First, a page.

Leonardo da Vinci

Milanese underwhelmed by realisation of Leonardo’s dream

Nina Amaku's rendition of 'Il Cavalo' is relegated to the racetrack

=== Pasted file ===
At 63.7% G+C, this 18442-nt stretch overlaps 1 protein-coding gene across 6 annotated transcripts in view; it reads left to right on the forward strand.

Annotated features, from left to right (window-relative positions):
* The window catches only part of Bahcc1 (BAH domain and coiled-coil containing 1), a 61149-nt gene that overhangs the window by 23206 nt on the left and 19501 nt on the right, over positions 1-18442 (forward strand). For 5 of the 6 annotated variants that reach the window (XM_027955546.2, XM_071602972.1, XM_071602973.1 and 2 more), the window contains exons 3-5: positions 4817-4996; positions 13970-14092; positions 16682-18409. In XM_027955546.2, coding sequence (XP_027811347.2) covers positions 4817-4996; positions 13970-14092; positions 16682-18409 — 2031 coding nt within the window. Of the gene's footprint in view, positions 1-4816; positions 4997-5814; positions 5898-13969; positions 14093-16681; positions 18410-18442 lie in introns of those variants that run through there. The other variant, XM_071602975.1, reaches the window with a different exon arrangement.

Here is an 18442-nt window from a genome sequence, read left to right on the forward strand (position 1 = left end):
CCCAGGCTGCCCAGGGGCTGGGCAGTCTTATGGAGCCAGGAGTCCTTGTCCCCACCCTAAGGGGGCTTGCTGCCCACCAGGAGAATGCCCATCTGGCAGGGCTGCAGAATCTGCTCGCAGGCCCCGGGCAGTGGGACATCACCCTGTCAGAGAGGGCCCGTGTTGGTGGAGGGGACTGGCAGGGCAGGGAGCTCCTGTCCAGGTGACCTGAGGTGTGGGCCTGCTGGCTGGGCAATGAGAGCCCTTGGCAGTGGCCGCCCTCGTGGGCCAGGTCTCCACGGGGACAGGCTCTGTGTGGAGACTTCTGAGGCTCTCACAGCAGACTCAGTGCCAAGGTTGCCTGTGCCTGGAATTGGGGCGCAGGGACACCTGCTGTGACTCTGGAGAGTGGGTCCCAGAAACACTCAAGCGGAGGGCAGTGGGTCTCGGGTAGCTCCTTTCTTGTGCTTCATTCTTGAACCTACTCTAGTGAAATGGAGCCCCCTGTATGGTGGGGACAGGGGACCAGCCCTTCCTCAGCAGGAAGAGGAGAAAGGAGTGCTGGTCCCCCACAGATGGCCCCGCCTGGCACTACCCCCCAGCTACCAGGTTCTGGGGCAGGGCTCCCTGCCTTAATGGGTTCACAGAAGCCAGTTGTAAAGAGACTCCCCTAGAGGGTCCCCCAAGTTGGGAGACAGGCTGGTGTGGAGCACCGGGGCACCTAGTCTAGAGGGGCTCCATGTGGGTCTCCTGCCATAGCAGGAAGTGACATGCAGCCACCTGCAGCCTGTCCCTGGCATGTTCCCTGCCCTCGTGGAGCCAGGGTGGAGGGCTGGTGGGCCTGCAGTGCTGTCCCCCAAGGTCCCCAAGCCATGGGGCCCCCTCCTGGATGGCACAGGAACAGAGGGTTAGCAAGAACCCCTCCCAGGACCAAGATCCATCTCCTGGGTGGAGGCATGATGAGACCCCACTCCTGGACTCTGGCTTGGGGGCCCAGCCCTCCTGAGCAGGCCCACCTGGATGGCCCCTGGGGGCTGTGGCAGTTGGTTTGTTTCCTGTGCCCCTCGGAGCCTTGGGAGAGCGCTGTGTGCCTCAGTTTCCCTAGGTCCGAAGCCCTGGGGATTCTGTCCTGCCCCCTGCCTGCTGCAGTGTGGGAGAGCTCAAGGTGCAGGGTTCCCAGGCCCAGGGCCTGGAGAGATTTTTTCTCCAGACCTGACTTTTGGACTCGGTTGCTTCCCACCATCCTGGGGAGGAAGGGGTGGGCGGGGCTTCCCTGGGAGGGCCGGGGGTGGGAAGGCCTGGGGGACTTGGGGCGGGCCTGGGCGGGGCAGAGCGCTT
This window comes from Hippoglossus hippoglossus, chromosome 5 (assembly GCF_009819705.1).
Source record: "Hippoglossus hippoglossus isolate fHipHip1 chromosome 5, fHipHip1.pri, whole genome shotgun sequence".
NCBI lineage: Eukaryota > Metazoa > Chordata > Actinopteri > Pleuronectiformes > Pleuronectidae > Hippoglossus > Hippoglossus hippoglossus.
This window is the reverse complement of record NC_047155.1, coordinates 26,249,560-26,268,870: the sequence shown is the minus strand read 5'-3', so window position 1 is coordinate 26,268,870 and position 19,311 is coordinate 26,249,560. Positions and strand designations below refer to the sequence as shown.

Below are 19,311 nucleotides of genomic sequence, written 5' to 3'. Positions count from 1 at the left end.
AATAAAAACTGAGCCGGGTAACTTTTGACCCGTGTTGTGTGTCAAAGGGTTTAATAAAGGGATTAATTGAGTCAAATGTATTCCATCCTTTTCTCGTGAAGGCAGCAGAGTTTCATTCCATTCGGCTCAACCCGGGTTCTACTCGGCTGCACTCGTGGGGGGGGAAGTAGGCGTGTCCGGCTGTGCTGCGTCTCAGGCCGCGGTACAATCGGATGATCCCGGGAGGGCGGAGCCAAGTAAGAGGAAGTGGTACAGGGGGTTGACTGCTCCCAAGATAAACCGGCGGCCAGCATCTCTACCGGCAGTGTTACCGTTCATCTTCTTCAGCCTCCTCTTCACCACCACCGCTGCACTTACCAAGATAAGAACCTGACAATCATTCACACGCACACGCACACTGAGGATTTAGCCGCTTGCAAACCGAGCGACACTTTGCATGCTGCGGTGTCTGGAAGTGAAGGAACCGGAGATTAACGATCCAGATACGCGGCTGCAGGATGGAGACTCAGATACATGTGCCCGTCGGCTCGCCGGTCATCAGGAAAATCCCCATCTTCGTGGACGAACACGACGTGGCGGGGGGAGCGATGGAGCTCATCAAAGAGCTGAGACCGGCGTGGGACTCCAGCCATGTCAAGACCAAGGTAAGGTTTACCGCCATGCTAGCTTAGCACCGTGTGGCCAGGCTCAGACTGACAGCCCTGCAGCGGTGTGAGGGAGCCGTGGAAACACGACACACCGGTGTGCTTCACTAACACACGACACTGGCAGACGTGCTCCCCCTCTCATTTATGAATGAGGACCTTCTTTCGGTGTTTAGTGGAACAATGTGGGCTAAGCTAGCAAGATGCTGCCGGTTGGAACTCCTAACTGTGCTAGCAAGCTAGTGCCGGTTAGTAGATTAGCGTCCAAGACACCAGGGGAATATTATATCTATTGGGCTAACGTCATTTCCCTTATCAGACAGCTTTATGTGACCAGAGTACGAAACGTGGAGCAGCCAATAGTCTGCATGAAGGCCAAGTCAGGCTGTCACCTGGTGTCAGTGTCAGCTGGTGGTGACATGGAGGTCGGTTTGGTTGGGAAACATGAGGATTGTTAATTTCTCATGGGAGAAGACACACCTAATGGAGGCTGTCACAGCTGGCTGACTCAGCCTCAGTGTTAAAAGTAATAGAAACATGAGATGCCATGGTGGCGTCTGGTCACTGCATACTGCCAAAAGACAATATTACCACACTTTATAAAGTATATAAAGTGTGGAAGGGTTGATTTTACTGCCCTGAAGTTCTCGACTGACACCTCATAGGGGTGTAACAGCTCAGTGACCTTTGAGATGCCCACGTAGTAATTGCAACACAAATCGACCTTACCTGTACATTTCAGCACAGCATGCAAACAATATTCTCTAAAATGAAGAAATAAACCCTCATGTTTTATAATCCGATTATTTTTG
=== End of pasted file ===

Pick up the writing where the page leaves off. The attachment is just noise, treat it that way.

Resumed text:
In 1482, Leonardo da Vinci was commissioned to erect a bronze equestrian monument to an Italian general, Francesco Lodovico Sforza of Milan. Leonardo eventually unveiled a clay model of the horse—three times life size. “Il Cavallo” was to be cast in a single pour of molten bronze, in order to eliminate any seams, but was never completed because the bronze set aside for the cast was used to make cannons for the Sforza army. The model was destroyed in 1499 by invading French archers and Leonardo’s technical notes and sketches were dispersed after his death. The grand idea was taken up by American collector Charles Dent in 1977 and interpreted by a sculptor, Nina Amaku, last year. A fifteen-ton, ten-metres-tall horse has been constructed, (in sixty parts, rather than one and without the rider) by engineers from Tallix Art Foundry. Three casts of the modern version of “Il Cavallo” were recently unveiled: one in the Frederik Meijer Sculpture Gardens in Grand Rapids, Michigan (because the Meijer family were instrumental in the funding of the project) one in front of Cooper Union in New York, and one in Milan, to commemorate its intended location. The third has been presented to the city of Milan, which has denied the statue pride of place in the famous Sforza Castle and placed it next to the city racetrack. When leading Milanese art historian, Carlo Bertelli, was asked whether he had seen it, he said: “I have no interest in racing, so I am unlikely ever to set eyes on it”